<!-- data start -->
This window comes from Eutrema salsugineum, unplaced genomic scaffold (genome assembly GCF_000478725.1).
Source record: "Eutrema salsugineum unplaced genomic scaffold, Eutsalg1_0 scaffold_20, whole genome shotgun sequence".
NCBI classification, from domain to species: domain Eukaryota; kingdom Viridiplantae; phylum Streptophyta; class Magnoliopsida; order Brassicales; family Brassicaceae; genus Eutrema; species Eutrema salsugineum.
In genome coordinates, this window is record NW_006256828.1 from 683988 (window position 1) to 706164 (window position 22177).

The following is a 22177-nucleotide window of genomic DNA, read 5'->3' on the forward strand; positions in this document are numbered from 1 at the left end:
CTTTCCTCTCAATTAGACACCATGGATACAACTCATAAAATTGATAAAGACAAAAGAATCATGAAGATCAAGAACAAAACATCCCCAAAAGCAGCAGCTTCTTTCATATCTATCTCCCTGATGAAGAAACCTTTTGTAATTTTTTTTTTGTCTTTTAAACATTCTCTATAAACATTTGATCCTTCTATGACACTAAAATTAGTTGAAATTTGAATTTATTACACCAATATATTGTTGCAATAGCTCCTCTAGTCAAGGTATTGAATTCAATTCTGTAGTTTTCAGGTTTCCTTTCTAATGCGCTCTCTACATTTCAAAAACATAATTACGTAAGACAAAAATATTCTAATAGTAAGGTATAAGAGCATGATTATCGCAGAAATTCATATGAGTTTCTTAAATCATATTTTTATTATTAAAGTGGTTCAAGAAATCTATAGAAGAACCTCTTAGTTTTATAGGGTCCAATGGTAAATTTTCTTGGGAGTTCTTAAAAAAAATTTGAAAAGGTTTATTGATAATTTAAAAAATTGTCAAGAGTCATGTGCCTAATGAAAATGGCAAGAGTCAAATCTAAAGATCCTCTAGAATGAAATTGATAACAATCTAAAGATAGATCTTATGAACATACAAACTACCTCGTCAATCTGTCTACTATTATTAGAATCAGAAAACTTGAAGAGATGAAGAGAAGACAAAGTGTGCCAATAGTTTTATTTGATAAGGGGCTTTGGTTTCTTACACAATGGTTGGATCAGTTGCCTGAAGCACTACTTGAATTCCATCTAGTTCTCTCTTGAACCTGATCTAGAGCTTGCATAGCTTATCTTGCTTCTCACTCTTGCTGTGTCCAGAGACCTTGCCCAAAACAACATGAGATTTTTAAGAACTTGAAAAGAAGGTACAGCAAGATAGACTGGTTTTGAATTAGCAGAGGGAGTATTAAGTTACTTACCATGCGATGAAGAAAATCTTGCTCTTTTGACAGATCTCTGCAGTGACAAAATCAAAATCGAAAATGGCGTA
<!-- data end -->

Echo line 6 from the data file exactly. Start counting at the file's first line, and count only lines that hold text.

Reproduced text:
CTTTCCTCTCAATTAGACACCATGGATACAACTCATAAAATTGATAAAGACAAAAGAATCATGAAGATCAAGAACAAAACATCCCCAAAAGCAGCAGCTTCTTTCATATCTATCTCCCTGATGAAGAAACCTTTTGTAATTTTTTTTTTGTCTTTTAAACATTCTCTATAAACATTTGATCCTTCTATGACACTAAAATTAGTTGAAATTTGAATTTATTACACCAATATATTGTTGCAATAGCTCCTCTAGTCAAGGTATTGAATTCAATTCTGTAGTTTTCAGGTTTCCTTTCTAATGCGCTCTCTACATTTCAAAAACATAATTACGTAAGACAAAAATATTCTAATAGTAAGGTATAAGAGCATGATTATCGCAGAAATTCATATGAGTTTCTTAAATCATATTTTTATTATTAAAGTGGTTCAAGAAATCTATAGAAGAACCTCTTAGTTTTATAGGGTCCAATGGTAAATTTTCTTGGGAGTTCTTAAAAAAAATTTGAAAAGGTTTATTGATAATTTAAAAAATTGTCAAGAGTCATGTGCCTAATGAAAATGGCAAGAGTCAAATCTAAAGATCCTCTAGAATGAAATTGATAACAATCTAAAGATAGATCTTATGAACATACAAACTACCTCGTCAATCTGTCTACTATTATTAGAATCAGAAAACTTGAAGAGATGAAGAGAAGACAAAGTGTGCCAATAGTTTTATTTGATAAGGGGCTTTGGTTTCTTACACAATGGTTGGATCAGTTGCCTGAAGCACTACTTGAATTCCATCTAGTTCTCTCTTGAACCTGATCTAGAGCTTGCATAGCTTATCTTGCTTCTCACTCTTGCTGTGTCCAGAGACCTTGCCCAAAACAACATGAGATTTTTAAGAACTTGAAAAGAAGGTACAGCAAGATAGACTGGTTTTGAATTAGCAGAGGGAGTATTAAGTTACTTACCATGCGATGAAGAAAATCTTGCTCTTTTGACAGATCTCTGCAGTGACAAAATCAAAATCGAAAATGGCGTA